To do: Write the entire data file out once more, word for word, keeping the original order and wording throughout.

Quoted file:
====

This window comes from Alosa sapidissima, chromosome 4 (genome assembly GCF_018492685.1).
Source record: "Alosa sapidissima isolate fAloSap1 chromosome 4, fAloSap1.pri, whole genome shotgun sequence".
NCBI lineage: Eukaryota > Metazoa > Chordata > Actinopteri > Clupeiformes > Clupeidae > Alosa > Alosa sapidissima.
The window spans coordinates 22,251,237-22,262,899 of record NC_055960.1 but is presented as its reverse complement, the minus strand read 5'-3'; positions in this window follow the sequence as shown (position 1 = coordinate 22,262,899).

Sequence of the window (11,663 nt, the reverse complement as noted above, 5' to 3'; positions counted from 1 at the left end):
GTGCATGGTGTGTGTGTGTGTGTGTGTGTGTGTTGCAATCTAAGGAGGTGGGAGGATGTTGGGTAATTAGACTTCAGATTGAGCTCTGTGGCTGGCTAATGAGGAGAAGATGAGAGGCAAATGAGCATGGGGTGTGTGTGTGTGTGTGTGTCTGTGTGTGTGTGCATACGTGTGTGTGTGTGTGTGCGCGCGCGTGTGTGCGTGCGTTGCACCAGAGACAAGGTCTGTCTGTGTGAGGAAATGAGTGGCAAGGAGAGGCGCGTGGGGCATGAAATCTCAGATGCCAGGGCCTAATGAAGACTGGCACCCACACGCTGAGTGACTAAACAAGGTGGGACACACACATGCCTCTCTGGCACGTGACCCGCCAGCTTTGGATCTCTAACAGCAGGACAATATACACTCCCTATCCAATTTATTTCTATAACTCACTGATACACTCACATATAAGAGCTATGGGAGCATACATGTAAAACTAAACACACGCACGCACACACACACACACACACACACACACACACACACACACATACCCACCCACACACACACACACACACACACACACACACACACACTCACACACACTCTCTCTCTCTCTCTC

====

This window comes from Alosa sapidissima, chromosome 4 (genome assembly GCF_018492685.1).
Source record: "Alosa sapidissima isolate fAloSap1 chromosome 4, fAloSap1.pri, whole genome shotgun sequence".
NCBI lineage: Eukaryota > Metazoa > Chordata > Actinopteri > Clupeiformes > Clupeidae > Alosa > Alosa sapidissima.
The window spans coordinates 22,251,237-22,262,899 of record NC_055960.1 but is presented as its reverse complement, the minus strand read 5'-3'; positions in this window follow the sequence as shown (position 1 = coordinate 22,262,899).

Sequence of the window (11,663 nt, the reverse complement as noted above, 5' to 3'; positions counted from 1 at the left end):
GTGCATGGTGTGTGTGTGTGTGTGTGTGTGTGTTGCAATCTAAGGAGGTGGGAGGATGTTGGGTAATTAGACTTCAGATTGAGCTCTGTGGCTGGCTAATGAGGAGAAGATGAGAGGCAAATGAGCATGGGGTGTGTGTGTGTGTGTGTGTCTGTGTGTGTGTGCATACGTGTGTGTGTGTGTGTGCGCGCGCGTGTGTGCGTGCGTTGCACCAGAGACAAGGTCTGTCTGTGTGAGGAAATGAGTGGCAAGGAGAGGCGCGTGGGGCATGAAATCTCAGATGCCAGGGCCTAATGAAGACTGGCACCCACACGCTGAGTGACTAAACAAGGTGGGACACACACATGCCTCTCTGGCACGTGACCCGCCAGCTTTGGATCTCTAACAGCAGGACAATATACACTCCCTATCCAATTTATTTCTATAACTCACTGATACACTCACATATAAGAGCTATGGGAGCATACATGTAAAACTAAACACACGCACGCACACACACACACACACACACACACACACACACACACACATACCCACCCACACACACACACACACACACACACACACACACACACTCACACACACTCTCTCTCTCTCTCTC